August 21, 2013
When we talk about theatre we often associated it with entertainment, the glittery West End of London the stage for an abundance of all singing all dancing jazz-handed fun. This association has certainly been the case in my own experiences – my love of musical theatre often blinding me from the other possibilities of performance. Escaping up to the Edinburgh Fringe Festival is a time when I rip off my theatrical-blinkers, and delve deep into a new world of theatre – beyond just entertainment.
Sitting on my own on the front row of Assembly Hall, I soon forgot about the vast auditorium we were in and the half empty audience behind me, as I strained to prevent myself from uncontrollably sobbing at the preview show of Yael Farber’s production of ‘Nirbhaya’.
Nirbhaya – the Hindi word for ‘fearless’ – was the word closely associated with Jyoti Singh Pandey, the 23-year-old medical student who was brutally gang-raped on a Delhi bus last December, and later died from her injuries.
Devised from the real experiences of the six women who perform it, ‘Nirbhaya’ intimately fuses Farber’s powerful script which tells the tragic tale of Jyoti Singh Pandey with the performers’ personal stories of sexual abuse. The story of Jyoti that moved the Indian population to protest last year takes prominence as the dominant narrative, while the interjecting monologues from each of the six female performers work to demonstrate that everyone has their own hidden truths that they bury deep within them.
Particularly moving is the monologue of Sneha Jawale, translated sentence by sentence by another cast member, as she tells how her husband doused her in kerosene and set fire to her before stealing her son away. Her still severely scarred face shows evident distress as she relives the experience, tears glistening in her eyes for the remainder of the performance.
But is this too real for theatre?
Well, I think no. The piece’s artistic and creative mastery saves it from a coarse brutality that its content could become and instead frames the subject matter not necessarily in a way that is easy to digest, but that utterly engages the audience and deeply affects them. There are very clever artistic decisions that bind these powerful stories together, namely the one male actor who, playing all the male characters in the piece, fluidly switches from innocent younger brother to loving husband to gang rape leader. His performance is utterly believable in every role and works to heighten the impact of the women’s stories. The whole piece revolves around the bus on which the tragedy took place, with swinging bus window frames building tension and a clever use of chairs, lighting and movement to create the illusion of a hot, sweaty bus ride through New Delhi.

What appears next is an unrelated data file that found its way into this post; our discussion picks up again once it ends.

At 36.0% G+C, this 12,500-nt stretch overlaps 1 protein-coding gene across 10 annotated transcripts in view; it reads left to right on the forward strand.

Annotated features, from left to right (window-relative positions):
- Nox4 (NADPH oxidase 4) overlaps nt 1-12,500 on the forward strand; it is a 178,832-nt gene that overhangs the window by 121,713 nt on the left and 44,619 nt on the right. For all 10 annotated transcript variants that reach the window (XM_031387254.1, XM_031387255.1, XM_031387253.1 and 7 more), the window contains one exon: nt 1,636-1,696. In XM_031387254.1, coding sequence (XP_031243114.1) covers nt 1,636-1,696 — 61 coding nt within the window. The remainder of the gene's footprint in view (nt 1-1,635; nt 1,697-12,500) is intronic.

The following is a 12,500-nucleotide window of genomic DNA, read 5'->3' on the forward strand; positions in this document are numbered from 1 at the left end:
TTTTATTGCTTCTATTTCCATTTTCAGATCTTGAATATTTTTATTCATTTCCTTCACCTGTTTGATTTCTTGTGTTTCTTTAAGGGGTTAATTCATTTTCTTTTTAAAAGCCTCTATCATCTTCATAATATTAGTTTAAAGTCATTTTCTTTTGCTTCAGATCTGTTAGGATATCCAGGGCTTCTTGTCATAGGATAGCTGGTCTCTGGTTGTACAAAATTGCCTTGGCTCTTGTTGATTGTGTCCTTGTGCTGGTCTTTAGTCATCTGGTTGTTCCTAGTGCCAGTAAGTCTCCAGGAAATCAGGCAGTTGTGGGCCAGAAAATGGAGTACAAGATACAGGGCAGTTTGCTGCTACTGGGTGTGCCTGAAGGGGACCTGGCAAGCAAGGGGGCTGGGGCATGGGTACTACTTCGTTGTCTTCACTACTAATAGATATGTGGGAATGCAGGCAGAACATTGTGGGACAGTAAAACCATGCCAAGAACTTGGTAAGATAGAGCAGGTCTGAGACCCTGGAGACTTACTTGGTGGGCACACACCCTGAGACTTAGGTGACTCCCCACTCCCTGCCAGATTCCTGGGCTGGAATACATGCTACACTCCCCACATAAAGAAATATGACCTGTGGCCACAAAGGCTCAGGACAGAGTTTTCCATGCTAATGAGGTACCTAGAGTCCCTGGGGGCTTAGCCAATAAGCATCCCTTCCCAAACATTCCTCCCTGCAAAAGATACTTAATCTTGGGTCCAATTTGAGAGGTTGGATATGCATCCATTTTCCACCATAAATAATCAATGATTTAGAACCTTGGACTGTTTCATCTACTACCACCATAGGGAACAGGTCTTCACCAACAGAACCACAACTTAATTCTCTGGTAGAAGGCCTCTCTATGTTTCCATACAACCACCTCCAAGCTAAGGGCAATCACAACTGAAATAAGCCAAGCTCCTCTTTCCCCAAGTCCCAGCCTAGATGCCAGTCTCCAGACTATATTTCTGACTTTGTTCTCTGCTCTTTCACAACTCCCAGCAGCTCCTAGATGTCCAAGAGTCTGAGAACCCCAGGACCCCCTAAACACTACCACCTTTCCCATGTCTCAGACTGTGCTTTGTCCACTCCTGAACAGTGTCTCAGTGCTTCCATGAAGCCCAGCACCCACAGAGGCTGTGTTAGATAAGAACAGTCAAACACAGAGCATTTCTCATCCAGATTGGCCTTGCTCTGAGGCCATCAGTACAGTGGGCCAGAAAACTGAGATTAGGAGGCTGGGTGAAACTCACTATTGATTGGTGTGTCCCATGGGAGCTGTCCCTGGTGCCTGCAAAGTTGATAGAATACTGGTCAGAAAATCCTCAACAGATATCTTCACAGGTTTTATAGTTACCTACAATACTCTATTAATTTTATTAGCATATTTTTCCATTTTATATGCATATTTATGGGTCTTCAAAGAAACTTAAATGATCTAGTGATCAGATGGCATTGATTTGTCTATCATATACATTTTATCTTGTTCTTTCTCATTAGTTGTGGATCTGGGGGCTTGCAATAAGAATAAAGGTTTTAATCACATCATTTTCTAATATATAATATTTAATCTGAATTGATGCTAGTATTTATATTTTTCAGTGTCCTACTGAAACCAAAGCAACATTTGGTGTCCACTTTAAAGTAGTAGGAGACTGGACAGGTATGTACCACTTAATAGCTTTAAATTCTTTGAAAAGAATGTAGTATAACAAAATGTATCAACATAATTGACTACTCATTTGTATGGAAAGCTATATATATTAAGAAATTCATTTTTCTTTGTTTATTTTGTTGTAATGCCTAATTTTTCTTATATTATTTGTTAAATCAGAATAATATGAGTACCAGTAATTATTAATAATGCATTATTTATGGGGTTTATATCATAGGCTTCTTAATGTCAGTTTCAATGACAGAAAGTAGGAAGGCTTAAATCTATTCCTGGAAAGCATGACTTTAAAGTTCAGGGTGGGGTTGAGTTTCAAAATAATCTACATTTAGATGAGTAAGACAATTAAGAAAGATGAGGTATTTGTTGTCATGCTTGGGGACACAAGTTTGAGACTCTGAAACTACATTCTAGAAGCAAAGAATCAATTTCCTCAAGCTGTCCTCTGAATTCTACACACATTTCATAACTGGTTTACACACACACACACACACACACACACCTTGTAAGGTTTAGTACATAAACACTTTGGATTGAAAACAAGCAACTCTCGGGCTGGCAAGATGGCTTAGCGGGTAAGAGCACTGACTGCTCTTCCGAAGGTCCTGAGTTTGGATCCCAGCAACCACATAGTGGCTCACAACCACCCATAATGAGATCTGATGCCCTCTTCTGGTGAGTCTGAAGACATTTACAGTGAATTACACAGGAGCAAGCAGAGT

The violence, which of course is integral to the piece, is dealt with sensitively despite not shying away from making the audience wince. Specifically, some critics have criticised the violence as too graphic – I would disagree. The depiction of the events that occurred on that bus last December suddenly freezes at the moment of intense violence, and the victim slowly and gracefully leaves the tableau and therefore is removed from the action that follows. This I feel has an important effect. When all of a sudden the violence is mimed to an imagined body, it makes it less real and more watchable. By making it more watchable, it becomes so much more real for the audience as we watch on, hopelessly trying to escape from our imagination.
You might question, why do these performers put themselves through so much pain as they relive their experiences just for the sake of theatre? Well, theatre is about telling stories, and sometimes these are stories that are hard to tell. ‘Nirbhaya’ as a single play at the Edinburgh Fringe might not change the world, but the sacrifices that these women make as they share their most intimately painful memories, contributes to the creation of a powerful and urgent theatre that will unquestionably move and change the individual.
Check out information to see ‘Nirbhaya’ at Ed Fringe here. If you are in Edinburgh go and see it! Running until the 26th August.
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